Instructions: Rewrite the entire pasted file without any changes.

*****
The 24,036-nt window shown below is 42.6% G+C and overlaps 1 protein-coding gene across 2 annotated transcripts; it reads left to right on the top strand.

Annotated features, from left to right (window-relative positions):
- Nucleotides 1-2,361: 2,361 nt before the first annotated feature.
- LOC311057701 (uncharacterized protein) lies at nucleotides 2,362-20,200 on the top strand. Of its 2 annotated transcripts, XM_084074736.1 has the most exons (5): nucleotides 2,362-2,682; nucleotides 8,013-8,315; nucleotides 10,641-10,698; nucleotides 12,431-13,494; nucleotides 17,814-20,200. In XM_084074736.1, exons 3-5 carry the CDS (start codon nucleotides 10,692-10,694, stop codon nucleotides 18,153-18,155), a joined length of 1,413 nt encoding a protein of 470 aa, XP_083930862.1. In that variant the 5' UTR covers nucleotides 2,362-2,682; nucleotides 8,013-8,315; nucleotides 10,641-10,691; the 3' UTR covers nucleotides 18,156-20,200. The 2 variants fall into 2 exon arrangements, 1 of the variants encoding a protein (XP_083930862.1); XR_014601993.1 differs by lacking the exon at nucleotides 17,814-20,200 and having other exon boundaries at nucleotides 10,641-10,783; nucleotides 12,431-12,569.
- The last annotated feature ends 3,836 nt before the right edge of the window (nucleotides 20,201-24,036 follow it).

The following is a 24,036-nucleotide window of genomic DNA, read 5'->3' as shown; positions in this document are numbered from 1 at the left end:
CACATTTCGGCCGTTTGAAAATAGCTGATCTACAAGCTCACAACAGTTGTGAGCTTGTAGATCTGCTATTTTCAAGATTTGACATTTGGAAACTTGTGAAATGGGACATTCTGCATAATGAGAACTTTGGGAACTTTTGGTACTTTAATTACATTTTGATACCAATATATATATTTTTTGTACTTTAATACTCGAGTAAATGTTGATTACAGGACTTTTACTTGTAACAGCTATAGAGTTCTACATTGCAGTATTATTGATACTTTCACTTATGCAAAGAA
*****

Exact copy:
The 24,036-nt window shown below is 42.6% G+C and overlaps 1 protein-coding gene across 2 annotated transcripts; it reads left to right on the top strand.

Annotated features, from left to right (window-relative positions):
- Nucleotides 1-2,361: 2,361 nt before the first annotated feature.
- LOC311057701 (uncharacterized protein) lies at nucleotides 2,362-20,200 on the top strand. Of its 2 annotated transcripts, XM_084074736.1 has the most exons (5): nucleotides 2,362-2,682; nucleotides 8,013-8,315; nucleotides 10,641-10,698; nucleotides 12,431-13,494; nucleotides 17,814-20,200. In XM_084074736.1, exons 3-5 carry the CDS (start codon nucleotides 10,692-10,694, stop codon nucleotides 18,153-18,155), a joined length of 1,413 nt encoding a protein of 470 aa, XP_083930862.1. In that variant the 5' UTR covers nucleotides 2,362-2,682; nucleotides 8,013-8,315; nucleotides 10,641-10,691; the 3' UTR covers nucleotides 18,156-20,200. The 2 variants fall into 2 exon arrangements, 1 of the variants encoding a protein (XP_083930862.1); XR_014601993.1 differs by lacking the exon at nucleotides 17,814-20,200 and having other exon boundaries at nucleotides 10,641-10,783; nucleotides 12,431-12,569.
- The last annotated feature ends 3,836 nt before the right edge of the window (nucleotides 20,201-24,036 follow it).

The following is a 24,036-nucleotide window of genomic DNA, read 5'->3' as shown; positions in this document are numbered from 1 at the left end:
CACATTTCGGCCGTTTGAAAATAGCTGATCTACAAGCTCACAACAGTTGTGAGCTTGTAGATCTGCTATTTTCAAGATTTGACATTTGGAAACTTGTGAAATGGGACATTCTGCATAATGAGAACTTTGGGAACTTTTGGTACTTTAATTACATTTTGATACCAATATATATATTTTTTGTACTTTAATACTCGAGTAAATGTTGATTACAGGACTTTTACTTGTAACAGCTATAGAGTTCTACATTGCAGTATTATTGATACTTTCACTTATGCAAAGAA